a. Stone, slag, or screened-gravel ballast. To clean stone, slag, or screened-gravel ballast,
follow the steps given here.
(1) Remove shoulder ballast (the ballast from the ends of ties outward from track)
down to subgrade.
(2) Remove ballast from cribs (the space between ties) down to bottom of ties.
(3) Remove ballast from the space between tracks down to 6 inches below bottom of
ties or down to subgrade if the ballast below the ties is less than 6 inches deep.
(4) Clean all ballast removed, using ballast forks or screens.
(5) Replace the cleaned ballast and add any new ballast needed to achieve the
required ballast section.
b. Pit-run gravel or cinder ballast. In cleaning pit-run gravel or cinder ballast, follow
(1) Remove all ballast except that directly under ties.
(2) Dress the subgrade.
(3) Add new ballast and raise track as required.
(Railway Track Maintenance II
explains the procedure in more detail. )
c. Mechanical cleaning. In recent years, many civilian railroads have found the cost of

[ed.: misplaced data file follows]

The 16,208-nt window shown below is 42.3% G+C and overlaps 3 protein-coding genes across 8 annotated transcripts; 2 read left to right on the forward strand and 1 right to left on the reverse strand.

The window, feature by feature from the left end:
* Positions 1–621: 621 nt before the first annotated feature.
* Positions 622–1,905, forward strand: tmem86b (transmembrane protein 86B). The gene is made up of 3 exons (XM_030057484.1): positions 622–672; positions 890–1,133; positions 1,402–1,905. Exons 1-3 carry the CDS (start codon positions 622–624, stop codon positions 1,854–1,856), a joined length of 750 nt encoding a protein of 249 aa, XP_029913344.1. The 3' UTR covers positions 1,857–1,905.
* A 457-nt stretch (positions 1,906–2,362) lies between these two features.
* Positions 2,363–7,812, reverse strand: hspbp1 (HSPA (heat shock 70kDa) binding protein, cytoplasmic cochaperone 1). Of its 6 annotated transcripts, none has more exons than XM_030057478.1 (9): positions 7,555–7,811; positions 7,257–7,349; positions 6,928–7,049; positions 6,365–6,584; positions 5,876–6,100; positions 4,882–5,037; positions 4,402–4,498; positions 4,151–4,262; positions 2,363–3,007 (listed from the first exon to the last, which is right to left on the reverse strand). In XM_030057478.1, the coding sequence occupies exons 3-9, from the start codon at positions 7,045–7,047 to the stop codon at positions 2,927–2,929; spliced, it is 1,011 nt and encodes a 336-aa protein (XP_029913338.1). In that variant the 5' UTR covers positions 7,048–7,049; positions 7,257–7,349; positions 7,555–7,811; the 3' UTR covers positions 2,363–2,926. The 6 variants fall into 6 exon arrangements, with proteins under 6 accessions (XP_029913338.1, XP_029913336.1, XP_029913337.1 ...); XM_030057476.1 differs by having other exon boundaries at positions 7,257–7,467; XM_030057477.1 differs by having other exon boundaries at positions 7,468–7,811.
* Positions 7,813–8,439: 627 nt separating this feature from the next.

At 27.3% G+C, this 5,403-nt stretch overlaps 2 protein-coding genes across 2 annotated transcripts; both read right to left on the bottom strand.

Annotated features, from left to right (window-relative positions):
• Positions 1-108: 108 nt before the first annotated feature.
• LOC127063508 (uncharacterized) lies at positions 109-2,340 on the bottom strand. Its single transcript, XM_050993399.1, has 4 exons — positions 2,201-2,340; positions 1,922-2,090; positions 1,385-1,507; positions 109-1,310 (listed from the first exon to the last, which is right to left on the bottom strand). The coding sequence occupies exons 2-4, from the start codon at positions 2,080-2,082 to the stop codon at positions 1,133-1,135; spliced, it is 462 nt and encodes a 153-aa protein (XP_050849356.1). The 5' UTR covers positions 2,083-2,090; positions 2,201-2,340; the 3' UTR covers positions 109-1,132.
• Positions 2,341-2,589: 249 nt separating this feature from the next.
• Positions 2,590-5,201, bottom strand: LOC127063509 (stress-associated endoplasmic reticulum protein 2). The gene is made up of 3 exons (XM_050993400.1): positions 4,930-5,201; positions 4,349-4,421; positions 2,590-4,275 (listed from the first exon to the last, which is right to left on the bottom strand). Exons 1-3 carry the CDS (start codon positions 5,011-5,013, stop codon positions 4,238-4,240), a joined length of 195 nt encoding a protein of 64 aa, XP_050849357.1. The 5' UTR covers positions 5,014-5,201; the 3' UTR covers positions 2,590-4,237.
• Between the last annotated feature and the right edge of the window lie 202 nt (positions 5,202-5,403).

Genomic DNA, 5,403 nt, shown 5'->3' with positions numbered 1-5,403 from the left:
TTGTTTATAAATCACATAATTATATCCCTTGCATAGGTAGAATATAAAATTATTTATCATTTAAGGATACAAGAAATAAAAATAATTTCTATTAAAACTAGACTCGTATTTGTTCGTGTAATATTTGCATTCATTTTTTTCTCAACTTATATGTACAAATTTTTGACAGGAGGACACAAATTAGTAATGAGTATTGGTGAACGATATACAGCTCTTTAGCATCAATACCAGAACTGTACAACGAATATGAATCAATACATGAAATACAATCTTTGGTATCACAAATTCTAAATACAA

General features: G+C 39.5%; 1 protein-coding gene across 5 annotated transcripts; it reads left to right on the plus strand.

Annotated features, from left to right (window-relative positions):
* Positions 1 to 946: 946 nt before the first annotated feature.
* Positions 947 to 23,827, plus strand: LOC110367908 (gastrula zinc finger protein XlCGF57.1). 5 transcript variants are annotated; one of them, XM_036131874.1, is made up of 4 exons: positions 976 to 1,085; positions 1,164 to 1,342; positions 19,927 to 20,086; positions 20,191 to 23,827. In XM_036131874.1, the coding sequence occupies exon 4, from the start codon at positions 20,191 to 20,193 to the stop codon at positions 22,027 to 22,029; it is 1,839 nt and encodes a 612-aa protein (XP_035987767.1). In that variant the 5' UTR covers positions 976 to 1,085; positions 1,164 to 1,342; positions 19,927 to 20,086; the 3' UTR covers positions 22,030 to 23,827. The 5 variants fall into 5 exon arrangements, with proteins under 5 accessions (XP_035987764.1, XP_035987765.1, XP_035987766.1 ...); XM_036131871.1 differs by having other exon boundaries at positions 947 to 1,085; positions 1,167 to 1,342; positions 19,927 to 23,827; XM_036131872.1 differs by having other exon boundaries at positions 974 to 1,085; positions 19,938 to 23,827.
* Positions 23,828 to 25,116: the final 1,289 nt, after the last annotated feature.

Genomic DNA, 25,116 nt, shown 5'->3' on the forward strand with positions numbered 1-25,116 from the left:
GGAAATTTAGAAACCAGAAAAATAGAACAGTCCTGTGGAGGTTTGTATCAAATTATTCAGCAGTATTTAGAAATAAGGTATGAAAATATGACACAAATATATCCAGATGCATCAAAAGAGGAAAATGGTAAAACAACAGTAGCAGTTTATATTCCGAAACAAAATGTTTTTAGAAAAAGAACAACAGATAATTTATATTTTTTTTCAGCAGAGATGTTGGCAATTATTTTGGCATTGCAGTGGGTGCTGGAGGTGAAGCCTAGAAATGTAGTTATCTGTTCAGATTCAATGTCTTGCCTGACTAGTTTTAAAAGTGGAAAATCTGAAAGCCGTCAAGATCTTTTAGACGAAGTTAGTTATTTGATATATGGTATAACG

cleaning long stretches of ballast by the manual methods given in subparagraphs a and b to be
prohibitive because of the tremendous labor requirements. The civilian lines have resorted to
mechanized methods for cleaning ballast. One type of machine they use moves along the track
digging up shoulder or between-track ballast, screening it, and replacing it. However, the ballast
cleaner does not remove or screen the crib ballast. One widely held theory that the crib ballast is
eventually replaced by the shoulder or between-track ballast in tamping seems supported by the
success of mechanized ballast cleaners. The initial cost of the machines is high, and they must
be kept in constant use to justify the investment.
d. Frequency of cleaning. Actually inspecting how badly the ballast is contaminated is
the only way to determine the frequency of cleaning. However, experience shows that tracks in